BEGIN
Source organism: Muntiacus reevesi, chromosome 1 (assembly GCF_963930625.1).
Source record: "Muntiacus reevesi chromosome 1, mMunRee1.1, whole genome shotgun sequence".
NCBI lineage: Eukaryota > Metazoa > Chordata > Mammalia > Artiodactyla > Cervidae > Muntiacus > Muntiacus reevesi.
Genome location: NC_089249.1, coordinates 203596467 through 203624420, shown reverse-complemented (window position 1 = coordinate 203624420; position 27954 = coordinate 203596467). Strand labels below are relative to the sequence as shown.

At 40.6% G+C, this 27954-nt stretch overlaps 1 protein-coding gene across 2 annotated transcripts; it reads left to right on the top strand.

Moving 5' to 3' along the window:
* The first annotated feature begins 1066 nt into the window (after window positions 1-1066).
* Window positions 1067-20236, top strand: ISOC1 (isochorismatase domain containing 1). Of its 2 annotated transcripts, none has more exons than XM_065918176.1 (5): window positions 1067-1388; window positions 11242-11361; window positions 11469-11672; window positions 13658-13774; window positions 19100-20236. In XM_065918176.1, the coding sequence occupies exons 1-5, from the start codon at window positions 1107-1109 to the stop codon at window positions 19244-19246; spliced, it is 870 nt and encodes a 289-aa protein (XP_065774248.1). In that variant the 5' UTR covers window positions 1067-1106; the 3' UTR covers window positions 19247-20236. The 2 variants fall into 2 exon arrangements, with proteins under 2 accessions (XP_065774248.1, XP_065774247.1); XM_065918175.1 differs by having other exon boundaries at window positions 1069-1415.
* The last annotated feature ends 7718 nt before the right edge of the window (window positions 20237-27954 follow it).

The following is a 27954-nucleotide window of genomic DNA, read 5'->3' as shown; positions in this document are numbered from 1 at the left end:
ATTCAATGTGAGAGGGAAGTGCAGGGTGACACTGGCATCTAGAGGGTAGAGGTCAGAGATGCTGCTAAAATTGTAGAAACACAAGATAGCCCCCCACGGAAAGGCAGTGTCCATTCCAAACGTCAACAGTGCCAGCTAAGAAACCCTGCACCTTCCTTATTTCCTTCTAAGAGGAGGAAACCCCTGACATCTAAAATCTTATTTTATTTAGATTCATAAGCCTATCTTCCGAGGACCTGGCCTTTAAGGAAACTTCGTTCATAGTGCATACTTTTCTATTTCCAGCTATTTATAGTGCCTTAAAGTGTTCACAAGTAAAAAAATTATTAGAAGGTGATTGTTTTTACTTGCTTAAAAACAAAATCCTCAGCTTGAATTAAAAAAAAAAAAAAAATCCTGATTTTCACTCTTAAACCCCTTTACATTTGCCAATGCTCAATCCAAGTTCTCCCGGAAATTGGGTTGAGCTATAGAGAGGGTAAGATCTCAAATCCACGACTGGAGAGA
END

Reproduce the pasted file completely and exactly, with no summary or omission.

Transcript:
Source organism: Muntiacus reevesi, chromosome 1 (assembly GCF_963930625.1).
Source record: "Muntiacus reevesi chromosome 1, mMunRee1.1, whole genome shotgun sequence".
NCBI lineage: Eukaryota > Metazoa > Chordata > Mammalia > Artiodactyla > Cervidae > Muntiacus > Muntiacus reevesi.
Genome location: NC_089249.1, coordinates 203596467 through 203624420, shown reverse-complemented (window position 1 = coordinate 203624420; position 27954 = coordinate 203596467). Strand labels below are relative to the sequence as shown.

At 40.6% G+C, this 27954-nt stretch overlaps 1 protein-coding gene across 2 annotated transcripts; it reads left to right on the top strand.

Moving 5' to 3' along the window:
* The first annotated feature begins 1066 nt into the window (after window positions 1-1066).
* Window positions 1067-20236, top strand: ISOC1 (isochorismatase domain containing 1). Of its 2 annotated transcripts, none has more exons than XM_065918176.1 (5): window positions 1067-1388; window positions 11242-11361; window positions 11469-11672; window positions 13658-13774; window positions 19100-20236. In XM_065918176.1, the coding sequence occupies exons 1-5, from the start codon at window positions 1107-1109 to the stop codon at window positions 19244-19246; spliced, it is 870 nt and encodes a 289-aa protein (XP_065774248.1). In that variant the 5' UTR covers window positions 1067-1106; the 3' UTR covers window positions 19247-20236. The 2 variants fall into 2 exon arrangements, with proteins under 2 accessions (XP_065774248.1, XP_065774247.1); XM_065918175.1 differs by having other exon boundaries at window positions 1069-1415.
* The last annotated feature ends 7718 nt before the right edge of the window (window positions 20237-27954 follow it).

The following is a 27954-nucleotide window of genomic DNA, read 5'->3' as shown; positions in this document are numbered from 1 at the left end:
ATTCAATGTGAGAGGGAAGTGCAGGGTGACACTGGCATCTAGAGGGTAGAGGTCAGAGATGCTGCTAAAATTGTAGAAACACAAGATAGCCCCCCACGGAAAGGCAGTGTCCATTCCAAACGTCAACAGTGCCAGCTAAGAAACCCTGCACCTTCCTTATTTCCTTCTAAGAGGAGGAAACCCCTGACATCTAAAATCTTATTTTATTTAGATTCATAAGCCTATCTTCCGAGGACCTGGCCTTTAAGGAAACTTCGTTCATAGTGCATACTTTTCTATTTCCAGCTATTTATAGTGCCTTAAAGTGTTCACAAGTAAAAAAATTATTAGAAGGTGATTGTTTTTACTTGCTTAAAAACAAAATCCTCAGCTTGAATTAAAAAAAAAAAAAAAATCCTGATTTTCACTCTTAAACCCCTTTACATTTGCCAATGCTCAATCCAAGTTCTCCCGGAAATTGGGTTGAGCTATAGAGAGGGTAAGATCTCAAATCCACGACTGGAGAGA